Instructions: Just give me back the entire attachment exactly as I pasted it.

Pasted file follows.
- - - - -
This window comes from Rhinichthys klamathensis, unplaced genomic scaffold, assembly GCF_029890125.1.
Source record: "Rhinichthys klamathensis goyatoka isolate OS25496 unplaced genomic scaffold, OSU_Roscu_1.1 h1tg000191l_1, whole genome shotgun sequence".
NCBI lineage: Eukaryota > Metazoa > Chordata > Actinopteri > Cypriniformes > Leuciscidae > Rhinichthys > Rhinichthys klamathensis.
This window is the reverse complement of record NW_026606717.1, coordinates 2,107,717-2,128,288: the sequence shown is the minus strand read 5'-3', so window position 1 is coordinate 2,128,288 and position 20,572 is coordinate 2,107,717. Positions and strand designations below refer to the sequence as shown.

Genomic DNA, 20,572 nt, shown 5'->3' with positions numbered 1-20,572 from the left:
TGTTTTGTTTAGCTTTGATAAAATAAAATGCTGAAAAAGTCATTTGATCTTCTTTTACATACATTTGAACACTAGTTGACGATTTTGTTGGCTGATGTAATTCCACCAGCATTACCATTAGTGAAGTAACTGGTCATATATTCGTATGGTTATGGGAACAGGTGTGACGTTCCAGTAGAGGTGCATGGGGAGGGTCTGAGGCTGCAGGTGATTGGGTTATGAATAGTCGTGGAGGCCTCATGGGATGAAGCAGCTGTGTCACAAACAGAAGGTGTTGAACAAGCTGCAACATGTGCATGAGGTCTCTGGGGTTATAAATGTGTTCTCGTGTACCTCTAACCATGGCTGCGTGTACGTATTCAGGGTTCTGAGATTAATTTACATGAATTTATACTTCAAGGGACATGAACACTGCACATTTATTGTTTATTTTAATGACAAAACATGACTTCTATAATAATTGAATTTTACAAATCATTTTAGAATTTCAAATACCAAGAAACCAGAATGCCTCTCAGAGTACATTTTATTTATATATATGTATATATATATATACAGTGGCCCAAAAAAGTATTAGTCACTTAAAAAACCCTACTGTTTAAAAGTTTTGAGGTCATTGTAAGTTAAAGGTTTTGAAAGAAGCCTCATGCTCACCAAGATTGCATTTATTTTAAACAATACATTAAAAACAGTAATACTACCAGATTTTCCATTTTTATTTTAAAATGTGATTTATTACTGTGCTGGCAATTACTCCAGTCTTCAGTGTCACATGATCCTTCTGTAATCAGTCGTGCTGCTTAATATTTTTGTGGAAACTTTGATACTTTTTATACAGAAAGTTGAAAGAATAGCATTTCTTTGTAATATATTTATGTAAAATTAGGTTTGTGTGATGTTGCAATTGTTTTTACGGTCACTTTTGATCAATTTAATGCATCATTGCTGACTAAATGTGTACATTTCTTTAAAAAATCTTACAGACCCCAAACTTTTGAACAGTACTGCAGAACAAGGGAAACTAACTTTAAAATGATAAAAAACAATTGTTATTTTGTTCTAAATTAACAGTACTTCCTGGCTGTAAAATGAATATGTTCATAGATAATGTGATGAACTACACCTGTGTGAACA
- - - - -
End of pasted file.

This window comes from Rhinichthys klamathensis, unplaced genomic scaffold, assembly GCF_029890125.1.
Source record: "Rhinichthys klamathensis goyatoka isolate OS25496 unplaced genomic scaffold, OSU_Roscu_1.1 h1tg000191l_1, whole genome shotgun sequence".
NCBI lineage: Eukaryota > Metazoa > Chordata > Actinopteri > Cypriniformes > Leuciscidae > Rhinichthys > Rhinichthys klamathensis.
This window is the reverse complement of record NW_026606717.1, coordinates 2,107,717-2,128,288: the sequence shown is the minus strand read 5'-3', so window position 1 is coordinate 2,128,288 and position 20,572 is coordinate 2,107,717. Positions and strand designations below refer to the sequence as shown.

Genomic DNA, 20,572 nt, shown 5'->3' with positions numbered 1-20,572 from the left:
TGTTTTGTTTAGCTTTGATAAAATAAAATGCTGAAAAAGTCATTTGATCTTCTTTTACATACATTTGAACACTAGTTGACGATTTTGTTGGCTGATGTAATTCCACCAGCATTACCATTAGTGAAGTAACTGGTCATATATTCGTATGGTTATGGGAACAGGTGTGACGTTCCAGTAGAGGTGCATGGGGAGGGTCTGAGGCTGCAGGTGATTGGGTTATGAATAGTCGTGGAGGCCTCATGGGATGAAGCAGCTGTGTCACAAACAGAAGGTGTTGAACAAGCTGCAACATGTGCATGAGGTCTCTGGGGTTATAAATGTGTTCTCGTGTACCTCTAACCATGGCTGCGTGTACGTATTCAGGGTTCTGAGATTAATTTACATGAATTTATACTTCAAGGGACATGAACACTGCACATTTATTGTTTATTTTAATGACAAAACATGACTTCTATAATAATTGAATTTTACAAATCATTTTAGAATTTCAAATACCAAGAAACCAGAATGCCTCTCAGAGTACATTTTATTTATATATATGTATATATATATATACAGTGGCCCAAAAAAGTATTAGTCACTTAAAAAACCCTACTGTTTAAAAGTTTTGAGGTCATTGTAAGTTAAAGGTTTTGAAAGAAGCCTCATGCTCACCAAGATTGCATTTATTTTAAACAATACATTAAAAACAGTAATACTACCAGATTTTCCATTTTTATTTTAAAATGTGATTTATTACTGTGCTGGCAATTACTCCAGTCTTCAGTGTCACATGATCCTTCTGTAATCAGTCGTGCTGCTTAATATTTTTGTGGAAACTTTGATACTTTTTATACAGAAAGTTGAAAGAATAGCATTTCTTTGTAATATATTTATGTAAAATTAGGTTTGTGTGATGTTGCAATTGTTTTTACGGTCACTTTTGATCAATTTAATGCATCATTGCTGACTAAATGTGTACATTTCTTTAAAAAATCTTACAGACCCCAAACTTTTGAACAGTACTGCAGAACAAGGGAAACTAACTTTAAAATGATAAAAAACAATTGTTATTTTGTTCTAAATTAACAGTACTTCCTGGCTGTAAAATGAATATGTTCATAGATAATGTGATGAACTACACCTGTGTGAACA